All posts filed under: Audacity

Blacks in Concord

  It is hard to know many of the details of the lives of early enslaved African Americans in Concord, Massachusetts because they were, like white women and children, treated as property rather than as citizens of early Concord.  In the seventeenth century Concord was a subsistence farming community, so college educated intellectuals, such as ministers, lawyers, or doctors, appear to have often relied upon enslaved workers to maintain their households and farms.  But they didn’t tend to leave posterity their names or life details. Concord’s founding minister, the Rev. Peter Bulkeley, and some subsequent First Parish in Concord ministers prior to the American Revolution, appear to have kept slaves at least some of the time.  The church record books include occasional references to enslaved members, but like white women and children, they were seated separately, and were not counted as full or paying members at the time. The first previously enslaved African American to buy land in Concord was John Jack, born 1712, who built his homestead on swampland near the edge of Great …

A New England Colonial town

My family heritage is about fifty percent White Anglo-Saxon Protestant (WASP) New Englanders with most of the rest being descended from Swedish immigrants who moved to Worcester in the late nineteenth century to work in the precision tool industry. I am descended from the pilgrim John Alden, who helped to pacify and destroy the indigenous people of Cape Cod.  But I am also descended from the Marlboro farmer Abner Goodale who fought with the rebels at Concord’s Old North Bridge on April 19, 1775.  And also, the WASP loyalist Peter Collicutt, who defending king and country fled to Canada during the American revolution.  It is important we know the histories and heritage of our place in this world. In the late 1620’s the Musketaquid river valley, where Concord would be founded, were open and idyllic pastures and farmlands previously cultivated by a tribe of the Massachusetts indigenous people.  It was twenty miles through the deep dark forest to the nearest settled WASP town, but there were remnants of the indigenous people living in this area …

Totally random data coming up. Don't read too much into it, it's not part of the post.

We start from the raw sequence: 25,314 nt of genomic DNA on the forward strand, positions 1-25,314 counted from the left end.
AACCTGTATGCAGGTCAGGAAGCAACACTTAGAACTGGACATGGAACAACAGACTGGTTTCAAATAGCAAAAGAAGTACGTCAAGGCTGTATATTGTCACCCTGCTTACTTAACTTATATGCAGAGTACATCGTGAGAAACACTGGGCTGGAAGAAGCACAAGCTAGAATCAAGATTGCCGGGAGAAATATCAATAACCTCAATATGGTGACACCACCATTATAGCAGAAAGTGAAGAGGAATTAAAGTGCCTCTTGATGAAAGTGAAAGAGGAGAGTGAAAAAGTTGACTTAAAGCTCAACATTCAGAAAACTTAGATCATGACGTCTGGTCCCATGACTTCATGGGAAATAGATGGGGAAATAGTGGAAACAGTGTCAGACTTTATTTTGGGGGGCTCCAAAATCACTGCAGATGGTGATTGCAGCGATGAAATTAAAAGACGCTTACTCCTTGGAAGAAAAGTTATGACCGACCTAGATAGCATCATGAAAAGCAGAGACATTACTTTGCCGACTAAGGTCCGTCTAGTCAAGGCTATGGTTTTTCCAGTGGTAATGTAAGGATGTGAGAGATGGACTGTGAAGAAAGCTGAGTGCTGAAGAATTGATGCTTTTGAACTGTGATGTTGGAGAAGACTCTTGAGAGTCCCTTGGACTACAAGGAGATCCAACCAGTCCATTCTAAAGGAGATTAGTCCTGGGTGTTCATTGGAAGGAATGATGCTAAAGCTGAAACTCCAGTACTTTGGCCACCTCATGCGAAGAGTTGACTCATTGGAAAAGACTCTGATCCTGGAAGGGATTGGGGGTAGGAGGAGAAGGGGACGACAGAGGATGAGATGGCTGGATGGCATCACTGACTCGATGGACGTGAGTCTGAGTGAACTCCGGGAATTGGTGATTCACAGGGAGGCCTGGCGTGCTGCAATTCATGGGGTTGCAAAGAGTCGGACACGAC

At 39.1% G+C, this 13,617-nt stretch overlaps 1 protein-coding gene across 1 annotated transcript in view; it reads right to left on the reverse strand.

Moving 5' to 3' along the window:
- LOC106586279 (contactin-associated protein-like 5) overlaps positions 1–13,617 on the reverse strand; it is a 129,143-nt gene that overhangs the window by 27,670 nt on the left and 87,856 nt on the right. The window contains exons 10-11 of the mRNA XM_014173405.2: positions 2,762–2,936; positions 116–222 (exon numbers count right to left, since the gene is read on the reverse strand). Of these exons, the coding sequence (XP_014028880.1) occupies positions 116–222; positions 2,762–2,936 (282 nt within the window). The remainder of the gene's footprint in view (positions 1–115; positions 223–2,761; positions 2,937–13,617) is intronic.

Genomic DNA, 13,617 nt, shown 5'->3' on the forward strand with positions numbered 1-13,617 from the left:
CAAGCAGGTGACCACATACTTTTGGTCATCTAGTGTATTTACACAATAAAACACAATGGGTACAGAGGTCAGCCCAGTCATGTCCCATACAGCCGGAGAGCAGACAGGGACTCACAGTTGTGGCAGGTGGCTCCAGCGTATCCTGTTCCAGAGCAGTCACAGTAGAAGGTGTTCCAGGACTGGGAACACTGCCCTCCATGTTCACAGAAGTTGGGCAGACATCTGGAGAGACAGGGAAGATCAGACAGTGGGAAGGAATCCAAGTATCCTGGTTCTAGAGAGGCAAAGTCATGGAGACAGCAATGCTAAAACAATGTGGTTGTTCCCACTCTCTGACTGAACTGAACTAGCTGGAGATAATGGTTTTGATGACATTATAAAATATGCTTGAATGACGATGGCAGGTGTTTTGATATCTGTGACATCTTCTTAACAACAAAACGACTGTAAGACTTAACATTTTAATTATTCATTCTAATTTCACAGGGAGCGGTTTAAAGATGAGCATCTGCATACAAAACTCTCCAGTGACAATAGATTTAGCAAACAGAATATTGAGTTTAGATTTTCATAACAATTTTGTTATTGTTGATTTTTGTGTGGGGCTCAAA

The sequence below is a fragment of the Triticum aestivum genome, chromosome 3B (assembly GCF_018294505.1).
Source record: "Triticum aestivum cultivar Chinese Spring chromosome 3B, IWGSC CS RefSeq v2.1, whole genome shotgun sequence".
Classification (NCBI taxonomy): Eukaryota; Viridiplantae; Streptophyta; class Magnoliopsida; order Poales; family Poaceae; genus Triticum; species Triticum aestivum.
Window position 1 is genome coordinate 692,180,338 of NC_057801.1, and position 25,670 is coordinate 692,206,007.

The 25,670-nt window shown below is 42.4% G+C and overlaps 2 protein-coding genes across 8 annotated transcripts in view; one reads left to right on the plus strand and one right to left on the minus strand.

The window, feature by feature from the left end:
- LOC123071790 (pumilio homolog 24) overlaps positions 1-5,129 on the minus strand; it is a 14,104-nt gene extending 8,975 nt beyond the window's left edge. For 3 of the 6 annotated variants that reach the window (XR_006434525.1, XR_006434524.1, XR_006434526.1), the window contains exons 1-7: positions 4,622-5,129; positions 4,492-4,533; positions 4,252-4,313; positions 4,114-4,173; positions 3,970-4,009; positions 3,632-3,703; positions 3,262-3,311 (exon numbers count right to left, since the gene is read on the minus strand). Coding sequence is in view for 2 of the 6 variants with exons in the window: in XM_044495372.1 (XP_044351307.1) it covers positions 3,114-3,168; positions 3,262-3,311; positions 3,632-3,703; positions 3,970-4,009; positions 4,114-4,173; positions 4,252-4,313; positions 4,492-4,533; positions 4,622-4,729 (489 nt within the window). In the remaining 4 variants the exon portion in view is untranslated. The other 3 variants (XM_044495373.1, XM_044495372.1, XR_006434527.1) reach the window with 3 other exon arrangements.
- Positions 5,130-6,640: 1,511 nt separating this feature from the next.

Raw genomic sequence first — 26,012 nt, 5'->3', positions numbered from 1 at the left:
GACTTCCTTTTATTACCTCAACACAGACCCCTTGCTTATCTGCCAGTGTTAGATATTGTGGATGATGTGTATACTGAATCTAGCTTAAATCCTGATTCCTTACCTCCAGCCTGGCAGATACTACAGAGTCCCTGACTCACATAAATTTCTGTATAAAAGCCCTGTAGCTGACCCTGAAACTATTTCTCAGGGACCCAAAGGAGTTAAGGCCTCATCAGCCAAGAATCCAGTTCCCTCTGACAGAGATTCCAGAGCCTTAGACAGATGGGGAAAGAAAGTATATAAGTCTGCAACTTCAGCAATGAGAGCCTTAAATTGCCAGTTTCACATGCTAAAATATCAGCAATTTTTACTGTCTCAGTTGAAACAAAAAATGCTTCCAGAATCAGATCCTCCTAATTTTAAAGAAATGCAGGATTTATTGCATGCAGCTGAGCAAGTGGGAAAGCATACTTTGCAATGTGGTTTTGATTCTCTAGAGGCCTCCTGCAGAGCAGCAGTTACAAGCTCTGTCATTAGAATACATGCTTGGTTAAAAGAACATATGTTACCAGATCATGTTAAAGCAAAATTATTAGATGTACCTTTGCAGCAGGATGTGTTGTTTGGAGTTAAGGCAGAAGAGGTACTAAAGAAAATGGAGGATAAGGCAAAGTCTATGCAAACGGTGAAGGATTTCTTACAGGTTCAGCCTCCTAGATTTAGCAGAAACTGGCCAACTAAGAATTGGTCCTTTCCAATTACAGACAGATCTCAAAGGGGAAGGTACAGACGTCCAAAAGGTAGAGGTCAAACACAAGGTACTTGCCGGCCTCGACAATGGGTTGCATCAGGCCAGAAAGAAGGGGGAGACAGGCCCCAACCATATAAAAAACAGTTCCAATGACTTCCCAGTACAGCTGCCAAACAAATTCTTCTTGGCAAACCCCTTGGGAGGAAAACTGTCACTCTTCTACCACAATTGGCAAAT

Concord’s Indigenous People

For millennia indigenous people traveled long distances through the forest to live seasonally in Musketaquid.  After spring planting many tribes often summered along the Atlantic coast with its bountiful fish, clams and lobster.  It was a life in tune with nature and their environment. In the early sixteenth century they began interacting with English fishermen and explorers. The indigenous people would trade with them along the shore then travel back up what we call the Merrimack and Concord rivers to Musketaquid, at the confluence of three rivers, in time for the late summer harvest.  The coming of the English and French explorers destroyed their world. Members of the indigenous tribes in this area that became Concord numbered in the tens of thousands.  However, after European contact, a plague broke out among the indigenous people decimating their numbers.  By the 1630’s European plagues and diseases, and warfare with some of the English settlers, had reduced their numbers over 90% to a few hundred indigenous people. In the early 1630’s William Wood was an English explorer, adventurer, …

being transcendentalist today